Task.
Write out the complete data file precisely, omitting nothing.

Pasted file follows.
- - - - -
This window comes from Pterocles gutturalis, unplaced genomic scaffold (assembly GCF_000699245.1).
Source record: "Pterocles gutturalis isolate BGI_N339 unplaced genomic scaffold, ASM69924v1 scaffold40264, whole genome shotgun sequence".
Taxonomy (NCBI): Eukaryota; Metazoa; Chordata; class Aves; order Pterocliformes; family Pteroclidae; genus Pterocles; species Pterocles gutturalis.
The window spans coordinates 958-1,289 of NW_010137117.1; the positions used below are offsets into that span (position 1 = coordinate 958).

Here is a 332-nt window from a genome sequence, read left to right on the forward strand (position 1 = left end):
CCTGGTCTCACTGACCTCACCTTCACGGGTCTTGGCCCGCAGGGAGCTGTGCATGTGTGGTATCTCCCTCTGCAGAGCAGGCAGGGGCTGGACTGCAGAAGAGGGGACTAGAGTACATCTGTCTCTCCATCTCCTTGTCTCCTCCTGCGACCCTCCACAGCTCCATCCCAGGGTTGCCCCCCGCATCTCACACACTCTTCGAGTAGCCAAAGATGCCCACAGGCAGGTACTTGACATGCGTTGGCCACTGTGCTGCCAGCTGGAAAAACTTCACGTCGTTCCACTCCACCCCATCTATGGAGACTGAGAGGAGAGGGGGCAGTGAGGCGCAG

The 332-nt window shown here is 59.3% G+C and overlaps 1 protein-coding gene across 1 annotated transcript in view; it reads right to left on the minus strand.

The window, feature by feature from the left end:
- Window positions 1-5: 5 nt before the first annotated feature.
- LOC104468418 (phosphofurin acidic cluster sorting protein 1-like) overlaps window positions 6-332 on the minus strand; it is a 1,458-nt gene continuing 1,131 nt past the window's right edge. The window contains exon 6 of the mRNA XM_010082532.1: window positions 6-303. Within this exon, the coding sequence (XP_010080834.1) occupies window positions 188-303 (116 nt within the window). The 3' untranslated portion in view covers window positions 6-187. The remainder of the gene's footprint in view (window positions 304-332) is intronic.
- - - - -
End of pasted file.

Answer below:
This window comes from Pterocles gutturalis, unplaced genomic scaffold (assembly GCF_000699245.1).
Source record: "Pterocles gutturalis isolate BGI_N339 unplaced genomic scaffold, ASM69924v1 scaffold40264, whole genome shotgun sequence".
Taxonomy (NCBI): Eukaryota; Metazoa; Chordata; class Aves; order Pterocliformes; family Pteroclidae; genus Pterocles; species Pterocles gutturalis.
The window spans coordinates 958-1,289 of NW_010137117.1; the positions used below are offsets into that span (position 1 = coordinate 958).

Here is a 332-nt window from a genome sequence, read left to right on the forward strand (position 1 = left end):
CCTGGTCTCACTGACCTCACCTTCACGGGTCTTGGCCCGCAGGGAGCTGTGCATGTGTGGTATCTCCCTCTGCAGAGCAGGCAGGGGCTGGACTGCAGAAGAGGGGACTAGAGTACATCTGTCTCTCCATCTCCTTGTCTCCTCCTGCGACCCTCCACAGCTCCATCCCAGGGTTGCCCCCCGCATCTCACACACTCTTCGAGTAGCCAAAGATGCCCACAGGCAGGTACTTGACATGCGTTGGCCACTGTGCTGCCAGCTGGAAAAACTTCACGTCGTTCCACTCCACCCCATCTATGGAGACTGAGAGGAGAGGGGGCAGTGAGGCGCAG

The 332-nt window shown here is 59.3% G+C and overlaps 1 protein-coding gene across 1 annotated transcript in view; it reads right to left on the minus strand.

The window, feature by feature from the left end:
- Window positions 1-5: 5 nt before the first annotated feature.
- LOC104468418 (phosphofurin acidic cluster sorting protein 1-like) overlaps window positions 6-332 on the minus strand; it is a 1,458-nt gene continuing 1,131 nt past the window's right edge. The window contains exon 6 of the mRNA XM_010082532.1: window positions 6-303. Within this exon, the coding sequence (XP_010080834.1) occupies window positions 188-303 (116 nt within the window). The 3' untranslated portion in view covers window positions 6-187. The remainder of the gene's footprint in view (window positions 304-332) is intronic.